The S.S. Emidio historical marker
|Owner:||General Petroleum Corporation|
|Fate:||Hit by Japanese submarine I-17 off Cape Mendocino, 20 December 1941|
SS Emidio was a 6912-ton tanker of the General Petroleum Corporation (later Mobil Oil), which became the first casualty of the Imperial Japanese Navy's submarine force action on California's Pacific Coast. Emidio was sailing in ballast from Seattle, Washington en route to San Pedro, California. The Japanese submarine I-17 found Emidio off Cape Mendocino on the early afternoon of 20 December 1941 and hit the tanker with five shells from its 14-cm deck gun. Five crewmen were killed and the remainder reached Blunts Reef lightship in lifeboats. A Catalina flying boat of 44 Patrol Squadron attacked I-17 with depth charges, but the submarine dove and escaped. The abandoned tanker drifted north and broke up on the rocks off Crescent City. The bow drifted into the harbor, where it lay until salvaged in 1950. The remains of the hull are still in the harbor, near a commemorative plaque. The site has been declared a California Historical Landmark #497.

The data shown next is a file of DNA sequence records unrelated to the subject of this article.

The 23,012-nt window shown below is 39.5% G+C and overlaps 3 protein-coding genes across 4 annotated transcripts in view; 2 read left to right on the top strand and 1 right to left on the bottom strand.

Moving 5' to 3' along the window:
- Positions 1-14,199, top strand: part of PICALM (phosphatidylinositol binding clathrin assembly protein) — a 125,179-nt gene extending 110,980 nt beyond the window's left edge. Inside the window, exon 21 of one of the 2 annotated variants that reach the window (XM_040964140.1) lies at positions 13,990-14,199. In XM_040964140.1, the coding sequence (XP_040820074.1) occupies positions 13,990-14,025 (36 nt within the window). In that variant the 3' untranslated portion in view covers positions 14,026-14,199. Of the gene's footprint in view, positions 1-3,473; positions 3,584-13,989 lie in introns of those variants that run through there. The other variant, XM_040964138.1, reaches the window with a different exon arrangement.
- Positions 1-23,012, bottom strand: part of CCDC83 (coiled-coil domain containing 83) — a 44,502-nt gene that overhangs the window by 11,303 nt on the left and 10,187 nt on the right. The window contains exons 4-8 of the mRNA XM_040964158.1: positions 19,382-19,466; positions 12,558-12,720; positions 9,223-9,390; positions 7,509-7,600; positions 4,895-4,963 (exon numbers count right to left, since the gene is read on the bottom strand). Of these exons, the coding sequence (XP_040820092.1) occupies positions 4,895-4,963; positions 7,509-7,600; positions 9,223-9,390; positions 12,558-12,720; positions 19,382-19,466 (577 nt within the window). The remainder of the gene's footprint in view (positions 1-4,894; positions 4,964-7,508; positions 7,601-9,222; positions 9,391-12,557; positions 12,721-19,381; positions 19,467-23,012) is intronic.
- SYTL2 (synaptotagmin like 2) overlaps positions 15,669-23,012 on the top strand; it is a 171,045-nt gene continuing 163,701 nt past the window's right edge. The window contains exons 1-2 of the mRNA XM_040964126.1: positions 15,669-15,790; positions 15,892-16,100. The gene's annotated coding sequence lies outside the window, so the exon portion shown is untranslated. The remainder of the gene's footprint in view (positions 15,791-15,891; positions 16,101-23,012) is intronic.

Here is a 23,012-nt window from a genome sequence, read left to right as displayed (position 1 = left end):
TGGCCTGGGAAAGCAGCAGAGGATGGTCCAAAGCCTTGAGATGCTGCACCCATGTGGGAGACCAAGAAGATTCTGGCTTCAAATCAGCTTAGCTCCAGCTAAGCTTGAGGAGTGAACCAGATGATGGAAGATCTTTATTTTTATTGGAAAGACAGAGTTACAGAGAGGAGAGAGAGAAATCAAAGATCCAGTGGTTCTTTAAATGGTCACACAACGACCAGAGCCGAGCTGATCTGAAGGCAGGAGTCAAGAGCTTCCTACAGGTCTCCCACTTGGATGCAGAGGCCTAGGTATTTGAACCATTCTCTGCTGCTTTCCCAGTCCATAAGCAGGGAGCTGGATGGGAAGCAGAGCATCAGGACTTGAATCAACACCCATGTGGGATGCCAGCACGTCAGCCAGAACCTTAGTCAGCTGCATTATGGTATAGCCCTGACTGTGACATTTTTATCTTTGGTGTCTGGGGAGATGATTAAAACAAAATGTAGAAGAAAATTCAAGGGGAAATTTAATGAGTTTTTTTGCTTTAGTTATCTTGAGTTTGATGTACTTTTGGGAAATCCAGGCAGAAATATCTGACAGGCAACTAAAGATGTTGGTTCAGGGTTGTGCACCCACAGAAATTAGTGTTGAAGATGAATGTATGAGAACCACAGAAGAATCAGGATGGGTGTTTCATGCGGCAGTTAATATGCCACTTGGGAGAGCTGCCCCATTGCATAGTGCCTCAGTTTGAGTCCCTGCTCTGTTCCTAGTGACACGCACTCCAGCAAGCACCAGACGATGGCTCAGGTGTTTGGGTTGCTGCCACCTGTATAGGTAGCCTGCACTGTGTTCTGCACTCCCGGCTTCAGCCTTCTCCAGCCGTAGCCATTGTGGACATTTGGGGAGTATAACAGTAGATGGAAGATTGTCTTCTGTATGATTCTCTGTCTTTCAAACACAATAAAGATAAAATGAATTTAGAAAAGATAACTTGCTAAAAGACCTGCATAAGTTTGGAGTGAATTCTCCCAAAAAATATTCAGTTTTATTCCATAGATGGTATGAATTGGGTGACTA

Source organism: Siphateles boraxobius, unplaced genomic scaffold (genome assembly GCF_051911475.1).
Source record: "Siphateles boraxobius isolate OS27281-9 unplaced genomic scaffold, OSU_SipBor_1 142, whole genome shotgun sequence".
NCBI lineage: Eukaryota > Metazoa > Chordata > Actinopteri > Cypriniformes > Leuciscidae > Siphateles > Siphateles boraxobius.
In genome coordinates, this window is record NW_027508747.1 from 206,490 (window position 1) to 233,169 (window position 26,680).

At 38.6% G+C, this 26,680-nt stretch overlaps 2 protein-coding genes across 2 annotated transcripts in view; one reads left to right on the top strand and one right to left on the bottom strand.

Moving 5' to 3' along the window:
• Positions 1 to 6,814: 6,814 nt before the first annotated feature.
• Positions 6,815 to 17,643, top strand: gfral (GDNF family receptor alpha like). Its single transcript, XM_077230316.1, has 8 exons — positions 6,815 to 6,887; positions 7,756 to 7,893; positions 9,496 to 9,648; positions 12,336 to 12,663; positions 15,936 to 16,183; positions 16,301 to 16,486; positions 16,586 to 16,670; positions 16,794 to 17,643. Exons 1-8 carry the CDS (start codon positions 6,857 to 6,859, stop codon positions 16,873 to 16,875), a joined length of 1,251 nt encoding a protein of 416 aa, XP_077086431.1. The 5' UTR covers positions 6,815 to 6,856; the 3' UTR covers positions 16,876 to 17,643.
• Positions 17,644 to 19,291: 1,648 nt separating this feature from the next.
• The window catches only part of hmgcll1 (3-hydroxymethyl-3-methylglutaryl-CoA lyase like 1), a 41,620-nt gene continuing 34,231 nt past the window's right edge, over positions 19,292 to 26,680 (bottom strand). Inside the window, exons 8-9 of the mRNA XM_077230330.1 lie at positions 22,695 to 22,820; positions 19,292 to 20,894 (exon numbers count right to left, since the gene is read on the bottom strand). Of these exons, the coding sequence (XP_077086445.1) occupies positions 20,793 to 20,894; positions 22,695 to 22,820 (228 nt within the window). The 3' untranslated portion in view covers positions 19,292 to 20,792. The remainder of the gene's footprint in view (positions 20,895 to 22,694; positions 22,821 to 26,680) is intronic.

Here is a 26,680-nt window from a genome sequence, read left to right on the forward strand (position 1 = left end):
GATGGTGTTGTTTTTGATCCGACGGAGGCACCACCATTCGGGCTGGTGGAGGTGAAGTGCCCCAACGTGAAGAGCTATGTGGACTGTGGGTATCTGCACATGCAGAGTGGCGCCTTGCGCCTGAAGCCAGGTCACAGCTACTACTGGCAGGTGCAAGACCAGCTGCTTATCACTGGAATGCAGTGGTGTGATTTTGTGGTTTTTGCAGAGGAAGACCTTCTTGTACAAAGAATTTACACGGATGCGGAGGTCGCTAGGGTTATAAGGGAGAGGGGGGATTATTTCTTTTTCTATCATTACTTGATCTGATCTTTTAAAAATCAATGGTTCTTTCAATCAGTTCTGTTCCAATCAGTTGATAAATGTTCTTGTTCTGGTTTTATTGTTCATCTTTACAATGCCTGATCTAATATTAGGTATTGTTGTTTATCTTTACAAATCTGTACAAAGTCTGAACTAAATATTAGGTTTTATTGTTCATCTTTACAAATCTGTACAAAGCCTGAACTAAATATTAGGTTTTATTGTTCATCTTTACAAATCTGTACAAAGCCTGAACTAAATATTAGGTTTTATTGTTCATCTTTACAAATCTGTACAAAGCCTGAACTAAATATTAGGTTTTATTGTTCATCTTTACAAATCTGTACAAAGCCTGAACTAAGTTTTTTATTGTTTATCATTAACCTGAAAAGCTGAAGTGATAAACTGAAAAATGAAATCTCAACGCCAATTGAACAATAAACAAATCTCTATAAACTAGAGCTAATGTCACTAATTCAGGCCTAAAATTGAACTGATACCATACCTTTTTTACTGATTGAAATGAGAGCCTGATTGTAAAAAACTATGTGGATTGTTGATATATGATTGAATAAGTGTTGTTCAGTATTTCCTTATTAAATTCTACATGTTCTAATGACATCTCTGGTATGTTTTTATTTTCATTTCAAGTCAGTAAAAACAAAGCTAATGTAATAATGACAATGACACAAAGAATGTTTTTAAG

- "The Attack on the SS Emidio". California and the Second World War. http://www.militarymuseum.org/Emedio.html. Retrieved 18 February 2013.
- "SS Emidio". Office of Historic Preservation, California State Parks. http://ohp.parks.ca.gov/ListedResources/Detail/497. Retrieved 2012-10-06.
- Webber, Ebbert "Bert" (1975). Retaliation: Japanese Attacks and Allied Countermeasures on the Pacific Coast in World War II. Oregon State University Press. ISBN 0-87071-076-1.
- "Del Norte". California Historical Landmarks. Office of Historic Preservation. http://www.militarymuseum.org/Emedio.html. Retrieved 2005-08-29.
- "The Attack on the SS Emidio". California and the Second World War. The California State Military Museum. http://ohp.parks.ca.gov/default.asp?page_id=21416. Retrieved 16 March 2012.
- "Wreck of the SS Emidio". USA - California - Crescent City. Wikimapia. http://wikimapia.org/21106313/Wreck-of-SS-Emidio. Retrieved 16 March 2012.
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